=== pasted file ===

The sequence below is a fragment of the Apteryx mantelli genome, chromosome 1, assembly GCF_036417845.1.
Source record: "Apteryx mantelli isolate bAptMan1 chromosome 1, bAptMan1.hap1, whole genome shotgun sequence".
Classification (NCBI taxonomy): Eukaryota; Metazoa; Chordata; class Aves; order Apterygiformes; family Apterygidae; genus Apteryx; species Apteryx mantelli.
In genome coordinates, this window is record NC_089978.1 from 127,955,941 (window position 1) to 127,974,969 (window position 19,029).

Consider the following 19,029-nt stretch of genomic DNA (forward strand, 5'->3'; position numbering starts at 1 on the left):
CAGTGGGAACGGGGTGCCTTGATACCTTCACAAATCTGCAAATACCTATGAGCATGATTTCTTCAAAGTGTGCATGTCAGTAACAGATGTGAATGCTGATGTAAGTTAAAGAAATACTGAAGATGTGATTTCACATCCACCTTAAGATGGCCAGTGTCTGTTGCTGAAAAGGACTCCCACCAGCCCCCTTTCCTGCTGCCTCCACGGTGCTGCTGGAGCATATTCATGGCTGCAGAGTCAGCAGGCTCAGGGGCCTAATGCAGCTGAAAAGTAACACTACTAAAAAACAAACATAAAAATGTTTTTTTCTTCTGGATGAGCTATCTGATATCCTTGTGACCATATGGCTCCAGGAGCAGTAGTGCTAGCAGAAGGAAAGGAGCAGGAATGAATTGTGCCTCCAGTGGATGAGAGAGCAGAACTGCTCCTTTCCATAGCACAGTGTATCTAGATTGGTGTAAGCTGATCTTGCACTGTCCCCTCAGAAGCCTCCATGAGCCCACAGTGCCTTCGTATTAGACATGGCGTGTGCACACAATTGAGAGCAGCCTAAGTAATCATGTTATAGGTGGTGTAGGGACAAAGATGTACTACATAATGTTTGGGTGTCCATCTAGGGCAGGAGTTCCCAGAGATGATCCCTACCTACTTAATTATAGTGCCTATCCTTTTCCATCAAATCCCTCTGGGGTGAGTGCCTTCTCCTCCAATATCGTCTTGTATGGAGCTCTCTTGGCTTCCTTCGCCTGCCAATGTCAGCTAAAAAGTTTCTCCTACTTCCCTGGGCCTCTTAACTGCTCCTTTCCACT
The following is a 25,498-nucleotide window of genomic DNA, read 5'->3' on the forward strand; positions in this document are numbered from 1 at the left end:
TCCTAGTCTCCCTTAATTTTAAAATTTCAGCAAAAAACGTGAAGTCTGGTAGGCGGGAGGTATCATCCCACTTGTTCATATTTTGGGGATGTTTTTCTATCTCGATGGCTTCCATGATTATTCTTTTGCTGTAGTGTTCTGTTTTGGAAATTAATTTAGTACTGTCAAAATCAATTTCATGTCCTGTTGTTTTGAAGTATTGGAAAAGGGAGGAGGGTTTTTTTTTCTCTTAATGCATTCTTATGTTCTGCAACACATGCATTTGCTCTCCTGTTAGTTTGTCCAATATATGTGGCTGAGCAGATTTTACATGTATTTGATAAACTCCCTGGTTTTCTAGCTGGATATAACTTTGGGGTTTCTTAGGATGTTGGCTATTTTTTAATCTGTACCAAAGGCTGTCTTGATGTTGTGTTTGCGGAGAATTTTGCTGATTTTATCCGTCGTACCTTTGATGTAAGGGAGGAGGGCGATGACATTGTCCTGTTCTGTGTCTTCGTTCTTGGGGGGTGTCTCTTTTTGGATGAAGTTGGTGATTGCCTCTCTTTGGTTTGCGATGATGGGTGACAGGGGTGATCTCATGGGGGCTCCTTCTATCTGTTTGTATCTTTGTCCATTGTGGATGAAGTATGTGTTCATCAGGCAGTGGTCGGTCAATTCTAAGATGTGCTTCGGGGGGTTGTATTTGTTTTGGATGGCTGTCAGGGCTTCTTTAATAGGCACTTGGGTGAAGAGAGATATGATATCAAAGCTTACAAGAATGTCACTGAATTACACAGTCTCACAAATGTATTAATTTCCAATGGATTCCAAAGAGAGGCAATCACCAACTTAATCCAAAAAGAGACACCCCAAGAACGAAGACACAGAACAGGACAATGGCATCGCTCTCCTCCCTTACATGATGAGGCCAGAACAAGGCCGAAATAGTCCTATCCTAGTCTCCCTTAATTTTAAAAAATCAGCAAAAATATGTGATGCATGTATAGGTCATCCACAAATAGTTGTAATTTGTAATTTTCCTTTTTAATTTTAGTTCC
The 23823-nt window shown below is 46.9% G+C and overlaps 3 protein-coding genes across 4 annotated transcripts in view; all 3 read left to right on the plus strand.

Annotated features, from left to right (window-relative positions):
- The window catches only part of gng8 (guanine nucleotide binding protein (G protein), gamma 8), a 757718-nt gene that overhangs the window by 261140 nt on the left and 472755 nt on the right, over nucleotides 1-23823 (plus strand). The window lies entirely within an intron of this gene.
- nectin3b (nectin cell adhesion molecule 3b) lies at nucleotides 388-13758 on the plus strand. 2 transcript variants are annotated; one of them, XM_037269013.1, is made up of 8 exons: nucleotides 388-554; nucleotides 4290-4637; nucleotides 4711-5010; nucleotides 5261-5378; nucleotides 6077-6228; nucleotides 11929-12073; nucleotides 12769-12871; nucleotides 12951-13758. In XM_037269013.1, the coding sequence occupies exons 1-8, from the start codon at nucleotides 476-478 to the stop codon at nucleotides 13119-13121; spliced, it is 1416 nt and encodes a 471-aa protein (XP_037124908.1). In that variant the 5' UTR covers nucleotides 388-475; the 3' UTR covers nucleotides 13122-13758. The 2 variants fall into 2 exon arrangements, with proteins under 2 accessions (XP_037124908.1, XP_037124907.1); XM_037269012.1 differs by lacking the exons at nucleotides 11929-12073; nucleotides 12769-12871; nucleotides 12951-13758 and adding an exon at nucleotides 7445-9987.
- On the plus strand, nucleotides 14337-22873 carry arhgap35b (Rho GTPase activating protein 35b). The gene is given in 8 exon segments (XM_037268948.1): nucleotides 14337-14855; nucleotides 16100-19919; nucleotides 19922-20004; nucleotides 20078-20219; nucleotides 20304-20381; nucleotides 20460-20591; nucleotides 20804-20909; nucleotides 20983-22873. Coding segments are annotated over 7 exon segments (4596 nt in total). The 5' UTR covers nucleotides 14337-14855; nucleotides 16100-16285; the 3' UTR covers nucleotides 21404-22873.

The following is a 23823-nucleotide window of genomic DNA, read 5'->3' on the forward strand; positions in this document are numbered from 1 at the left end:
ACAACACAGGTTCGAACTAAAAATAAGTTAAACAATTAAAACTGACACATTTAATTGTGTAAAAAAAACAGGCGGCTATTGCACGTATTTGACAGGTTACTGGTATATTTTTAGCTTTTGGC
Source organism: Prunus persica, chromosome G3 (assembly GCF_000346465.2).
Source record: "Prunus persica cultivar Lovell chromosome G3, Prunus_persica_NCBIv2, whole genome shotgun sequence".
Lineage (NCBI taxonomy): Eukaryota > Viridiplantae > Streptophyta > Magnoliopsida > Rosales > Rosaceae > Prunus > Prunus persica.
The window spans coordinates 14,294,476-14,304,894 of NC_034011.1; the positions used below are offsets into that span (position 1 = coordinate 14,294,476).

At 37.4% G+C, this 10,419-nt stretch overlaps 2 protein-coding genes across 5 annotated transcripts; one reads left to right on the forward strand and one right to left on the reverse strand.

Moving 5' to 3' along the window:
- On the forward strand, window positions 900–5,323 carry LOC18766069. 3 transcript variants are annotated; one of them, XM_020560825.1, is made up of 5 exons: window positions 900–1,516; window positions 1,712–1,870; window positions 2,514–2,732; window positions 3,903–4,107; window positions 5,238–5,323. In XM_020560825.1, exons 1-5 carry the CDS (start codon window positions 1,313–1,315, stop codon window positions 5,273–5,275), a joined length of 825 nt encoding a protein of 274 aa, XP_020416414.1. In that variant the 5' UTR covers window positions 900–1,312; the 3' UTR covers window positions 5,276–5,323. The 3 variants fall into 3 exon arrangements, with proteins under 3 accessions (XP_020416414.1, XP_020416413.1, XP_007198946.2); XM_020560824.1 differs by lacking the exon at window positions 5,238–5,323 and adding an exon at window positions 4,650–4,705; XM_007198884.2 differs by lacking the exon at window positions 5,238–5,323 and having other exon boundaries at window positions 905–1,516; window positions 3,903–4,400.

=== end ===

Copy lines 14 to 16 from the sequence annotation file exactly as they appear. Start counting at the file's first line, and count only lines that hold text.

The following is a 23823-nucleotide window of genomic DNA, read 5'->3' on the forward strand; positions in this document are numbered from 1 at the left end:
ACAACACAGGTTCGAACTAAAAATAAGTTAAACAATTAAAACTGACACATTTAATTGTGTAAAAAAAACAGGCGGCTATTGCACGTATTTGACAGGTTACTGGTATATTTTTAGCTTTTGGC
Source organism: Prunus persica, chromosome G3 (assembly GCF_000346465.2).